Pubblicato il 19 February 2024 da Redazione in Events, Nice

Les Jardins du regard // March 15 – April 13, 2023

Open on Wednesdays and Saturdays from 3:00 pm to 6:30 pm
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Immagine Les Jardins du regard  // March 15 – April 13, 2023

La Maison Abandonnée resumes its course and presents, starting from March 16, an exhibition on the theme of gardens: “Les Jardins du Regard.”

Five artists, connected by their interest in nature, offer their vision of the Mediterranean landscape through various artistic practices: photography, drawing, painting, sculpture…

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The French Riviera is a rich land, where the omnipresence of nature around cities and the mild climate encourage living outdoors. Nature, often untamed, develops in an invasive and wild manner.

Facing climate challenges, current urban policies aim to revitalize cities by contributing to climate regulation. From ornamental gardens, they become essential for sustaining life within urban spaces.

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Bertrand Cochard, aggregated and Ph.D. in philosophy, author of a text that will appear in the exhibition catalog, will also take advantage of the occasion to give a lecture and create a moment of exchange around the reflections that visitors will have.

Bertrand Cochard | Jacqueline Gainon | Favret & Manez | Céline Marin | Maxime Parodi | JP Racca Vammerisse

Opening on Friday, March 15, at 6:30 pm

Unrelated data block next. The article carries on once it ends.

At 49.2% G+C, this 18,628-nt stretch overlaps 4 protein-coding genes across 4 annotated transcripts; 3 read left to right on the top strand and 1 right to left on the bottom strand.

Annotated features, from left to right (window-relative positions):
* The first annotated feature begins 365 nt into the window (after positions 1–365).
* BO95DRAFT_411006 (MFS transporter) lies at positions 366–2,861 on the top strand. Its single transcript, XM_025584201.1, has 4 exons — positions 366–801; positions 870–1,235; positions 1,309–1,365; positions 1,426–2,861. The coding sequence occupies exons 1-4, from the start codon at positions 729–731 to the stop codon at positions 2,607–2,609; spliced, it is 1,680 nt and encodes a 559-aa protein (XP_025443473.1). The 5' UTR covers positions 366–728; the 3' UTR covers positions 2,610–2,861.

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March 16 – April 13, 2023

Open on Wednesdays and Saturdays from 3:00 pm to 6:30 pm

Other days by appointment: helene.fincker@villacameline.fr or text at +33 (0)7 83 82 05 86


COMING SOON…

Eternity, if possible

A FRANCO-CANADIAN ARTISTIC COPRODUCTION

June 8 – July 13

In 2018, the exhibition “Le Cabinet atomique” was presented at La Maison Abandonnée [Villa Cameline], addressing the idea of the daily taming of nuclear energy, with the atom embodying the energy of the future and the beginning of the end of times. The proposal presented trivialized dangers: nuclear power plants integrated into the landscape; tests in North Korea and Polynesia; the delicate management of radioactive waste. Since that exhibition, the pandemic has struck, the climate crisis has finally entered the vocabulary of the powerful, and the possibility of nuclear war darkens the horizon.

In our contemporary history, humanity has been and is confronted in many ways with its annihilation, or at least with its great vulnerability. But for it to truly imagine its disappearance, humans need real facts where eschatology emerges from philosophical or theological discourses to become a tangible possibility. In response, threats have multiplied, never disappearing, but rather stacking on top of each other.

The exhibition project “L’éternité, si possible” fits into this present marked by the multipolarity of risk sources and announces itself as a continuation of reflection on the notion of survival in these uncertain times.

The two curators and the eight artists, 4 French and 4 Canadian, will explore different aspects or simulacra of the destruction of our ways of life through contemporary art, visual, and literary works. The museum routes will be presented in the form of an anticipatory narrative. Humans have endowed themselves with the divine power to destroy the world.

And it is to the rhythm of the ticking of the apocalyptic clock (“doomsday clock”) that the works will show an irreversible past, a concerning present, and a future that is uncertain, while illustrating the powerful inherent desire in our Western humanity, that of being eternal.